Last Updated on July 23, 2020 by Calibre 11
There’s a lot of interest in vintage Heuer at the moment, with collectors in particular focusing on the Carrera, Autavia and Monaco. And when it comes to the Monaco there is one model that sits head and shoulders above the others when it comes to collectability, and that’s Steve’s Monaco. Steve, of course, is Steve McQueen, who wore a 1133B Heuer Monaco in his 1971 movie Le Mans. The combination of a cool colour scheme and the “King of Cool” Steve McQueen has made this particular Monaco the one to have, with interesting in the Monaco still strong following 2019’s 50th anniversary of the Monaco.
And the problem with one watch being hot is that it has also increased the temptation for “creative” watchmakers and collectors to try and cash in on the Monaco’s popularity. What we’re talking about is not “replica” watches, because that is something of a new phenomenon. No, the issue is more subtle than that and instead the main danger is non-original parts or poor condition watches being tarted up for sale. Let’s take you through the best tips to make sure your Monaco purchase is a success.
Collectors will know that the early versions of the Monaco from 1969 looks a little different to this watch. That watch uses a Calibre 11 movement, a metallic blue dial and square hands. These early Monacos are incredibly rare and not the same execution worn by McQueen. So if you find a metallic blue Monaco with “Chronomatic” on the dial in Grandpa’s study, don’t go throwing it out because it doesn’t look like the watch shown here.
The Monaco dial should be a bold, light blue. The dial and movement pops out of the case quite easily- assuming that the black seal that sits around the outside of the dial hasn’t melted as they often did. You can see no such issues on this example.
The other point to note on the dial is that it should have small lume plots at each red hour marker- these are often damaged or missing.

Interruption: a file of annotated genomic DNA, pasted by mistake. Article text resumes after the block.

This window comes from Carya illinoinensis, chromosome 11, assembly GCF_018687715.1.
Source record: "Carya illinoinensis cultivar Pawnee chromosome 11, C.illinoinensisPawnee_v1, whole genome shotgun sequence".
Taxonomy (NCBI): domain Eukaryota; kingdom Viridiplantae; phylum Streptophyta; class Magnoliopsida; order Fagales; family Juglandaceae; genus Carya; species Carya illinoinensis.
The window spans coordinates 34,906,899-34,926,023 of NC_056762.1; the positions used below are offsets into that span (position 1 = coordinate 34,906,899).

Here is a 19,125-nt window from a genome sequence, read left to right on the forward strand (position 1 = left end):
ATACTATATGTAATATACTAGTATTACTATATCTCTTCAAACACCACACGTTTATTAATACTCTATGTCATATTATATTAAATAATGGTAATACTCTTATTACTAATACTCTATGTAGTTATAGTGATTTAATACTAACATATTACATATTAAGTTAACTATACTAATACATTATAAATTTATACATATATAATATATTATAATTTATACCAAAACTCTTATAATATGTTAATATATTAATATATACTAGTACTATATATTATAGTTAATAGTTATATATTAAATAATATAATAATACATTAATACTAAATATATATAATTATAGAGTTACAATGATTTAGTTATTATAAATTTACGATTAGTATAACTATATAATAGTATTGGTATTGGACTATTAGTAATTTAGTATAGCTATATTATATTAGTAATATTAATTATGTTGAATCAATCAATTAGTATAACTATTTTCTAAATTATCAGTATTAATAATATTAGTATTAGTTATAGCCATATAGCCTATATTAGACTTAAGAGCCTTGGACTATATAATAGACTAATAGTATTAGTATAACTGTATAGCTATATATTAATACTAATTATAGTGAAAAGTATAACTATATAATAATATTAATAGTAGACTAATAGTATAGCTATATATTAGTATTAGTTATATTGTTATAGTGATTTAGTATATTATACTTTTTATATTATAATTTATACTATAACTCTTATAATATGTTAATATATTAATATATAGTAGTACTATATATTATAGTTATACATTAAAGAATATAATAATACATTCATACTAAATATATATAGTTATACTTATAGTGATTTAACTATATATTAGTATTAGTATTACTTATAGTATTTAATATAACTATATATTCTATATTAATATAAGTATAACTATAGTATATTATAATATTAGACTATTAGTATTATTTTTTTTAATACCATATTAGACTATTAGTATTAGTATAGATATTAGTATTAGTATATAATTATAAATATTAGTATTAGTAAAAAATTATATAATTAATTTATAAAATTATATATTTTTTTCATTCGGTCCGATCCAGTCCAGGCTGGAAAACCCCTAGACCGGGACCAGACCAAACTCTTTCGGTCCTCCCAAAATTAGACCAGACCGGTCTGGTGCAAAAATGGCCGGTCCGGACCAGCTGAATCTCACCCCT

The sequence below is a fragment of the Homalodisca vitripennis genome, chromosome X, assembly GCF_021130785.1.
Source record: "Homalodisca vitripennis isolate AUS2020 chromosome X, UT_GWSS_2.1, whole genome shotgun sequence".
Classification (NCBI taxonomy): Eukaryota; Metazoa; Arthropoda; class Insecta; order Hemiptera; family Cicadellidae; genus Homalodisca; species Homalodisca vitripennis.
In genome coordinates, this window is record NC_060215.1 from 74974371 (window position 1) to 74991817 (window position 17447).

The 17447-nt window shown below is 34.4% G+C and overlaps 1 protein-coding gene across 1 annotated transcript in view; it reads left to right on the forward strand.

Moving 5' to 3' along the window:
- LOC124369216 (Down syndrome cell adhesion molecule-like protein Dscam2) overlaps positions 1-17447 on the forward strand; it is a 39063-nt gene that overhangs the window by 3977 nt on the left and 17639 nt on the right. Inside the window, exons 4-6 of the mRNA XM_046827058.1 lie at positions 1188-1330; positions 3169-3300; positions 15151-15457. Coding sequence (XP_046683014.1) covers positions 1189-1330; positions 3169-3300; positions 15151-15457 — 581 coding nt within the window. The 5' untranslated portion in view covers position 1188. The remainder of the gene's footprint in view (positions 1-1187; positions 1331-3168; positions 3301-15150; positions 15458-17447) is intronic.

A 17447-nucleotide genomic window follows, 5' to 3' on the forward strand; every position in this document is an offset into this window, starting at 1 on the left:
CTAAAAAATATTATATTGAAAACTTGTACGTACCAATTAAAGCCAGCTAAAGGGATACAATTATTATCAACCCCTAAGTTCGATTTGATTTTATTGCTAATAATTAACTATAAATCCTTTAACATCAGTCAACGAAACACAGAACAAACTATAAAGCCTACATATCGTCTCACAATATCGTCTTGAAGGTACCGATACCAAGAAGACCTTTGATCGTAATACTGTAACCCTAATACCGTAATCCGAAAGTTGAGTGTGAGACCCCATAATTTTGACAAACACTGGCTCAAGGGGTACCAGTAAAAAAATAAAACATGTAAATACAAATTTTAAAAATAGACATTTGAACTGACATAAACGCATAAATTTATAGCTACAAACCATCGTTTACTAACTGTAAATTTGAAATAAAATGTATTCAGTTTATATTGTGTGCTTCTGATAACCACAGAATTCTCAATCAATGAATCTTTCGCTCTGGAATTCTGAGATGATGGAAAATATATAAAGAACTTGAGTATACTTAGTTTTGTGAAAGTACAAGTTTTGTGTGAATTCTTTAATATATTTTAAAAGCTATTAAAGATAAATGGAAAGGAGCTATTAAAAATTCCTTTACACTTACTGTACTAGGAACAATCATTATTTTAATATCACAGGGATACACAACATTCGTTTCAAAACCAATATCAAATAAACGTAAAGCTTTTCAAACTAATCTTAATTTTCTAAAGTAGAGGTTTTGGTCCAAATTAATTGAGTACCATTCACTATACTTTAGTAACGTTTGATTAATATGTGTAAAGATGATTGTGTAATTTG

The key to the case is it’s finished. The most common problem with vintage Monacos is an enthusiastic amateur watchmaker who tries to polish the case, ruining the finish in the process. As this case shows, the case should have a prominent vertical grain on the top-side of the case, with polished angled surfaces on the lugs. Another vital characteristic is its sharp edges. How sharp? The sort of sharp that wouldn’t happen with modern health and safety standards
In between the lugs you will see the reference number stamped on one side (see above with the correct 1133) and the watch’s individual reference number on the other set of lugs. If the case doesn’t have these engravings, then it is likely either a replacement case used in a service, or a case made for one of the other brands for which Heuer provided white-label versions of the Monaco.
Case Back- Tool No. 033
The caseback of the Monaco should have a starburst pattern on the outer edges, with a flat-finished circle in the centre. Often you’ll find the patterning on the back polished back, which is criminal when you look at how beautiful it looks.
Critically, the watch must have “Tool No. 033” on the back of the watch. This is the tool that Heuer developed to help remove the caseback of the Monaco. If the watch doesn’t have this engraving, then again you are looking at a service case or one made for another brand.
The Monaco comes with two bracelets, both made by Novavit S.A. This watch has the second generation bracelet, which has a spring-loaded clasp with the Heuer shield- note that NSA offered this bracelet for other brands, so make sure that it has the Heuer logo on the clasp.
If you can find an original Red Heuer box, then certainly grab that to go with the watch. These boxes sell for around $1000 these days (!) Watch out for the quality of the lining, which can tear. Also make sure that the box has “Automatic” on the front, as Heuer made a similar box for the manual-wind watches with this text missing. The boxes can fray around the edges, with the paper lifting with age.
Movement- Heuer Calibre 12
While early Monacos of course had the famous Calibre 11 movement, this watch, and most Monacos with the dial you see here actually have the Calibre 12. There is probably a premium for those watches with the Calibre 11 movement, even though the Calibre 12 was introduced to address a number of weaknesses of the Calibre 11. The movement also gives the watch it’s reference number- the “11” in 1133B is for a Calibre 11 movement, but Heuer didn’t change the references to “1233” for Calibre 12 models. So whether you have a Calibre 11 or a Calibre 12, the reference number stays the same.
Heuer Monaco 1133B
Putting aside the rare first generation watches, the more common 1133B Monaco values seem to have peaked. The problem isn’t really finding one, but more finding a good one. Be patient and do your homework and you’ll find a watch that will hold its value nicely, rather than suffer a discount later on because it’s not in original condition.